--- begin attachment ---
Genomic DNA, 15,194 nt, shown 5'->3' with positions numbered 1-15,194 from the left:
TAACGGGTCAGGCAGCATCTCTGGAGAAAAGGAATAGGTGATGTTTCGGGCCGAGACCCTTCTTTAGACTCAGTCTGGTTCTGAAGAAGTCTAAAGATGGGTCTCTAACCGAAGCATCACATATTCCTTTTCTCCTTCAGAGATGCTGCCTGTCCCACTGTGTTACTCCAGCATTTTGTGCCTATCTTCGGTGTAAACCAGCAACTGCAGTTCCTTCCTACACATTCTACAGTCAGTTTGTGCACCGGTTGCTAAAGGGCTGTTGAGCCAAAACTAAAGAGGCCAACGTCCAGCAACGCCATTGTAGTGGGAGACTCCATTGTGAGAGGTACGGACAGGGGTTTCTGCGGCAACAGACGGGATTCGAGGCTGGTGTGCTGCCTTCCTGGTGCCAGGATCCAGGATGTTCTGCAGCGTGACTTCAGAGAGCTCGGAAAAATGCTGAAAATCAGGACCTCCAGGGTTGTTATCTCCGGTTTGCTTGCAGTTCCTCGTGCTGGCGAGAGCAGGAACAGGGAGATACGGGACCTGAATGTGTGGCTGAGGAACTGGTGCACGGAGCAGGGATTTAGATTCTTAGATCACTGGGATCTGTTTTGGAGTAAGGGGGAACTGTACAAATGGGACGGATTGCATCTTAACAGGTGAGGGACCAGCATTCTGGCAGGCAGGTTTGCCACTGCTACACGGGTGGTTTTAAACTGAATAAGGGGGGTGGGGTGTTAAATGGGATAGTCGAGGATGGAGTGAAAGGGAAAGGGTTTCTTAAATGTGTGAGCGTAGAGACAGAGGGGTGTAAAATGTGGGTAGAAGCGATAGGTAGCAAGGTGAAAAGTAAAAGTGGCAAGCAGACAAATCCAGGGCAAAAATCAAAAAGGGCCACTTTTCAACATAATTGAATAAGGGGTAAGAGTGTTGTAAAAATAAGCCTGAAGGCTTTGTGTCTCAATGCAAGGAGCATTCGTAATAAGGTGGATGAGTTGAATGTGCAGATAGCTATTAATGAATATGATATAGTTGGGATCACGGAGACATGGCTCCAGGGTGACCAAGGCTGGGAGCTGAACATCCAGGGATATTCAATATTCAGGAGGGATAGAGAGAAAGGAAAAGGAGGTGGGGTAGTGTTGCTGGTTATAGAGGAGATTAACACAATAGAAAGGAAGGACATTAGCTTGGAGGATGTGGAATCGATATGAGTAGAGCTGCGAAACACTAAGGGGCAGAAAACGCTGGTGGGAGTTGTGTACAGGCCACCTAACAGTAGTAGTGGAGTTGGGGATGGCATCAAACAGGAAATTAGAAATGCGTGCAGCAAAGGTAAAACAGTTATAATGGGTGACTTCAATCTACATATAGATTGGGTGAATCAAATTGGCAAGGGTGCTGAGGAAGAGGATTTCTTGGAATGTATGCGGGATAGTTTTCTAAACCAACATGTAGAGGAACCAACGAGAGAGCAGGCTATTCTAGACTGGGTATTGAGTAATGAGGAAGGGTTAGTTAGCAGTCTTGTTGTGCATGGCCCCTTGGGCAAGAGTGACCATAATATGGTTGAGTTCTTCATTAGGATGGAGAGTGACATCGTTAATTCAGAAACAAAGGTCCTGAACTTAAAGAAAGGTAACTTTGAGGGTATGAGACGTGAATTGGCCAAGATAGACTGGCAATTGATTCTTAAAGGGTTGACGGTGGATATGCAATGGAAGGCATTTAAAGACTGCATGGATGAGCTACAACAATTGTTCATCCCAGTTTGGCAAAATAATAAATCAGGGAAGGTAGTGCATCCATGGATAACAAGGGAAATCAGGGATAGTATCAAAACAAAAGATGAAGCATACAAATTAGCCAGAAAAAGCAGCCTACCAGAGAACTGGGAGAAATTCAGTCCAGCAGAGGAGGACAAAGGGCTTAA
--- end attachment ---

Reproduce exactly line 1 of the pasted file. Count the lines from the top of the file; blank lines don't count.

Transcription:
Genomic DNA, 15,194 nt, shown 5'->3' with positions numbered 1-15,194 from the left: